Homemade Pizza Dough

Just because you know the pizza guy's number by heart doesn't mean you have to use it.

You could bake sauce and cheese on a dog's Frisbee and call it pizza, and my kids would gnaw on it delightedly, marveling at their luck ("Pizza!"). But don't, because they'll like actual homemade pizza better, plus it's deliciously satisfying to make, a helpful first lesson in the miracle of yeast, and an edible enterprise in creativity.

Don't get the wrong idea here. The Bruno's delivery guy knows us by name; we're not the kind of fascists who insist on making it from scratch when we're tired or just home from work or for a child's birthday party, with all those bright and hungry little faces watching expectantly while we singe the hairs off our forearms and curse into the oven. But we do cook a lot of pizza at home — not just because it's yummy and as nutritious as we care to make it, but also because dough is a ball for kids to work with and easier than you might fear. And because once they've stretched and sauced and topped to their hearts' content, children have that I-made-this feeling about dinner that translates into their actually eating it. Of course, in between the delightful creating and the sublime eating is an awkward middle part where you're wrestling pizzas in and out of the superhot hellhole of your oven and screaming at the kids to stay away — but this is why God invented TV.

For topping ideas, check out our recipes for classic and pesto pizzas and Corn and Tomatillo Pizza.

Hands-On Time: 30 minutes
Ready In: 90 minutes
Yield: dough for 4 12-inch pizzas or 8 6-inch pizzas

Pizza Dough 101: 3 easy methods

You can buy fresh dough from a pizzeria or frozen at the market, use a ready-baked crust, or top English muffins, French bread, bagels, or tortillas with sauce and cheese, and your kids will love it. But making your own dough is easy to get the hang of — and it gives you a nice, smug feeling. Feel free to experiment with the flour — rye and wheat make nice additions, as do flaxseed and wheat germ. Don't skimp on the salt in any case, or the crust will taste bland.


    1 envelope (2 1/4 teaspoons) active dry yeast
    1 3/4 cups warm (not hot) water
    Pinch of sugar
    3 cups all-purpose white flour mixed with 1 cup whole wheat flour
    1 tablespoon each toasted wheat germ and ground flaxseed (both optional)
    1 tablespoon kosher salt (or half as much table salt)
    2 tablespoons olive oil
    A pizza stone, for baking, and a wooden peel, for sliding pizza onto the stone (both optional)
    Cornmeal for dusting the peel or pan


  1. Sprinkle yeast over water in measuring cup, add sugar, and let dissolve for about 5 minutes. If any dry yeast remains on the surface after that, stir briefly to mix in. Proceed with one of the following three methods.
  2. Food processor: Pulse flour with wheat germ and flaxseed, if using, and salt. Add oil to yeast mixture and, with processor running, pour liquid slowly into the feed tube. The dough should cohere and form a ball that sits on top of the blade. If it doesn't, it's either too wet or too dry, and you should add water or flour accordingly, a tablespoon at a time, pulsing until the ball forms. Scrape dough (it will be sticky) onto a lightly floured counter, sprinkle with flour, and knead 2 or 3 times to form a ball.
  3. Stand mixer: Pour yeast mixture and oil into bowl of mixer. Using paddle attachment, mix in dry ingredients on low speed (adjust dough with flour or water as directed above if it seems too wet or too dry) then switch to dough hook and knead about 5 minutes, until the dough is smooth and springy.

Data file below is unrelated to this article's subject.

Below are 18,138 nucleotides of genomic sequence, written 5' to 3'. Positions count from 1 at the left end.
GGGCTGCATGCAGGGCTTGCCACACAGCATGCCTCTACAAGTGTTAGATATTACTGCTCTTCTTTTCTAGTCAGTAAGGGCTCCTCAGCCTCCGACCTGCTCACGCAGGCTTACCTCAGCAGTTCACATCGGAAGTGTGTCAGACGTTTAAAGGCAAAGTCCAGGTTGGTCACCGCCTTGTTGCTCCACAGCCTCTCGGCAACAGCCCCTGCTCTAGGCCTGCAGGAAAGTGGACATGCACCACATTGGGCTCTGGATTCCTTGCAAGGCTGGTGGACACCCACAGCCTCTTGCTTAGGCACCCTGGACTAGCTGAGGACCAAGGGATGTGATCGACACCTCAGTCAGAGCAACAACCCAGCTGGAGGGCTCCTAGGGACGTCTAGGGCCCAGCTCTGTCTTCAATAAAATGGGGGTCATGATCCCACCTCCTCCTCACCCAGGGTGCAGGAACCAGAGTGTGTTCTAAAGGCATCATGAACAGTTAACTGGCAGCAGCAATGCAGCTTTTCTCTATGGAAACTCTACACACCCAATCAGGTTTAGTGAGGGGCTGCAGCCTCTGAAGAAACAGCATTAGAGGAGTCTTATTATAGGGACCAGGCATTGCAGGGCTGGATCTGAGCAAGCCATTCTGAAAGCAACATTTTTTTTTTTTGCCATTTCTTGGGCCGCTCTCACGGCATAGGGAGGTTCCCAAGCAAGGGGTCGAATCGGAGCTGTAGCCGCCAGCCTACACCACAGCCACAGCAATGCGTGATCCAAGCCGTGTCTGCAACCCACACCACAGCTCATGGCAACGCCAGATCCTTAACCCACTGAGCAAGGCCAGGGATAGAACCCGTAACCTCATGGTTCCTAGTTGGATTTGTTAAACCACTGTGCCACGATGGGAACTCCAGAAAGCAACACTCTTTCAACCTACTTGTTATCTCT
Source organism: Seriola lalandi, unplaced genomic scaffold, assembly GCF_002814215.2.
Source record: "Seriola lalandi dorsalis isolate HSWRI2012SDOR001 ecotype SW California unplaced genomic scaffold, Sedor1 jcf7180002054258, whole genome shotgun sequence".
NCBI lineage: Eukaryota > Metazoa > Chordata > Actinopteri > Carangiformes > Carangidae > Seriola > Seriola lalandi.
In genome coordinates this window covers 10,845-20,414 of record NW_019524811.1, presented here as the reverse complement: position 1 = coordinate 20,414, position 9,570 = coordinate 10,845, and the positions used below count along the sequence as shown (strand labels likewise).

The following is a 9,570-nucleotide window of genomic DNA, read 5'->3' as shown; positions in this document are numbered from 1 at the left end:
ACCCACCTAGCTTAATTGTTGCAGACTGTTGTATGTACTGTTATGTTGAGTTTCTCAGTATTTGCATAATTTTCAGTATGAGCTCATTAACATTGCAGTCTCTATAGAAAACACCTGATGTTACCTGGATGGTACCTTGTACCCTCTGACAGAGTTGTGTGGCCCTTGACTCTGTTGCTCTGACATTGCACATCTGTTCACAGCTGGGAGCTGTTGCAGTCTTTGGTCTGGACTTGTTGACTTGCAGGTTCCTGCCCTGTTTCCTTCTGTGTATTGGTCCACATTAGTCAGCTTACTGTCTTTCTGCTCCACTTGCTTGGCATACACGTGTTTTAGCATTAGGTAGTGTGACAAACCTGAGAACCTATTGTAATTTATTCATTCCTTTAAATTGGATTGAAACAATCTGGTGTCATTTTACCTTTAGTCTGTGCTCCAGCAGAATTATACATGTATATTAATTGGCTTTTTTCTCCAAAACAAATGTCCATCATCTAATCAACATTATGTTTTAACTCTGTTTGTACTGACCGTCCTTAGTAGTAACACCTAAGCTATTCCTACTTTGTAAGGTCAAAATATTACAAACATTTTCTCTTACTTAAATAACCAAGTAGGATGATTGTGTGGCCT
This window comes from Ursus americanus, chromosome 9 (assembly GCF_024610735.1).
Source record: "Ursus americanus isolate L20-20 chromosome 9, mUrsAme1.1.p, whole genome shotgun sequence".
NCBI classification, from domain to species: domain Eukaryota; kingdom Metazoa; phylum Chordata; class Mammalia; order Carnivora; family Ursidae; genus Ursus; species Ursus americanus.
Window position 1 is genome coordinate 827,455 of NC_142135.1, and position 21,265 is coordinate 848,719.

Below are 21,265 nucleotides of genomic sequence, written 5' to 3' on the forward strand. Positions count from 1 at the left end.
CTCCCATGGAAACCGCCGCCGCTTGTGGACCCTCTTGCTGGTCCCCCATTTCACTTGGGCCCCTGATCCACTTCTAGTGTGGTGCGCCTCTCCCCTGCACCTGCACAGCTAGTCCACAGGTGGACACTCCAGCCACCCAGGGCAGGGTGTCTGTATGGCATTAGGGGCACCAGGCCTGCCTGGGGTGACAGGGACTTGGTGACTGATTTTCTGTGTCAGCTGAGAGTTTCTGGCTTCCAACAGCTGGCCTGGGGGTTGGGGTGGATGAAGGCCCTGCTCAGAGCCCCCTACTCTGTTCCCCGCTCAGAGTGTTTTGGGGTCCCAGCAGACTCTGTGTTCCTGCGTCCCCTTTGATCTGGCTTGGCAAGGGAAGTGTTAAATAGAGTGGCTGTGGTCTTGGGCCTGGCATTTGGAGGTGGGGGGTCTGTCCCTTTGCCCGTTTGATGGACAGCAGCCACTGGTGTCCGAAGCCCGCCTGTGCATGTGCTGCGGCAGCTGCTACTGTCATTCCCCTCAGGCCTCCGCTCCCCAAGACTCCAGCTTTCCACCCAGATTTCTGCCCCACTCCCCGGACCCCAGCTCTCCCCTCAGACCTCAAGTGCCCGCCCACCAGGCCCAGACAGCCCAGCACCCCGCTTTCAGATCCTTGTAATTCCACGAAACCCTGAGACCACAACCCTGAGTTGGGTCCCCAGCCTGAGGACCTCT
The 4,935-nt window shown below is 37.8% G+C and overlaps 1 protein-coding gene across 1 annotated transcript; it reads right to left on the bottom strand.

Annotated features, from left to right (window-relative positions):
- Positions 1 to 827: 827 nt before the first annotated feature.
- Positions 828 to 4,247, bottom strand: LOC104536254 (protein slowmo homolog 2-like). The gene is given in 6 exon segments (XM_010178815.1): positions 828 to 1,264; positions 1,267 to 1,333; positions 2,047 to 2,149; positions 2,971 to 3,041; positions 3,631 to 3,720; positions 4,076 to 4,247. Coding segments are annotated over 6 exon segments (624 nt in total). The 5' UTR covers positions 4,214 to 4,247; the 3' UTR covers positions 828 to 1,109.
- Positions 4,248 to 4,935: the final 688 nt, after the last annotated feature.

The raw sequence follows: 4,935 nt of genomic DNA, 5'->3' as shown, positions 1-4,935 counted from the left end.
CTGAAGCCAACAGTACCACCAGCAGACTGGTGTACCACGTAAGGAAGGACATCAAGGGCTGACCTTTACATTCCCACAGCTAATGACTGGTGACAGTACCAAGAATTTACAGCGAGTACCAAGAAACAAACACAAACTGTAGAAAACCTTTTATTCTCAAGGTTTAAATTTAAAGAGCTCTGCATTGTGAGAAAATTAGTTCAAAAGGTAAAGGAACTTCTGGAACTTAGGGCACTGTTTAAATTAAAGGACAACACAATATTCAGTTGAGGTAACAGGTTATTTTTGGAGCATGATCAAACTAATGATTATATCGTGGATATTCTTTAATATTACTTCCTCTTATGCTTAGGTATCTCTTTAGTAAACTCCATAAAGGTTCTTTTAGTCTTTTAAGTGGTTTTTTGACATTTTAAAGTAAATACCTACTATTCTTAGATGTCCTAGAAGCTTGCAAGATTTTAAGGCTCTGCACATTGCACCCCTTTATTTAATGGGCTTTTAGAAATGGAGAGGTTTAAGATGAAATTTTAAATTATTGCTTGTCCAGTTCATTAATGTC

4. By hand: Pour yeast mixture into a large bowl with oil, and stir in dry ingredients until the mixture coheres into a mass of dough, about 1 minute. Turn dough out onto a lightly floured surface, then knead, adding as little flour as possible, until dough feels smooth and springy — 8 minutes or so.
  5. Next, whichever method you've used, place dough in an oiled bowl, cover with plastic wrap, and leave in a warm place to rise for about an hour, or until it doubles in size.
  6. Flour your fist and punch down dough, then turn it out onto a lightly floured counter, knead once or twice, and use a sharp knife to cut it into desired number of pieces — 4 for 12-inch pizzas, 8 for 6-inch pizzas, or some combination. Shape each piece into a smooth ball, cover balls loosely with plastic wrap, and let rest for 5 minutes. At this point you can freeze the dough if you like: I usually make one 12-inch pizza and two 6-inch pizzas (one for each child), then freeze the rest. It also keeps fine in the refrigerator for a few days — just bring to room temperature before using.
  7. Shaping the dough is a trial-and-error exercise: The idea is to stretch it in a kind of coaxing way until it's thin but not tearing. Begin by using the heels of your hands to flatten dough as much as possible, then hold the dough down in the middle with one hand while using the fingers of the other to gently pull the dough outward around its perimeter. If it stops stretching, let it rest for a few minutes. Try holding the dough aloft on your knuckles and gently stretch and turn it, letting gravity do some of the work for you, until the dough is 1/4 inch (or less) thick. If a hole forms, pinch it closed. Kids can do quite well stretching their dough to a 6-inch size, and you don't need to worry if it's a bit thick because they really won't care. Nor will anyone care if the crusts aren't perfectly round (mine are often amoeba-shaped).
  8. Place stretched dough onto a wooden pizza peel that has been dusted with about 2 tablespoons cornmeal (if you're using a pizza stone) or onto a pan that has been brushed with olive oil, then sprinkled with 2 tablespoons cornmeal (any large pan — a cookie sheet, with or without sides — is fine; a round pan works too). Proceed with topping and baking.

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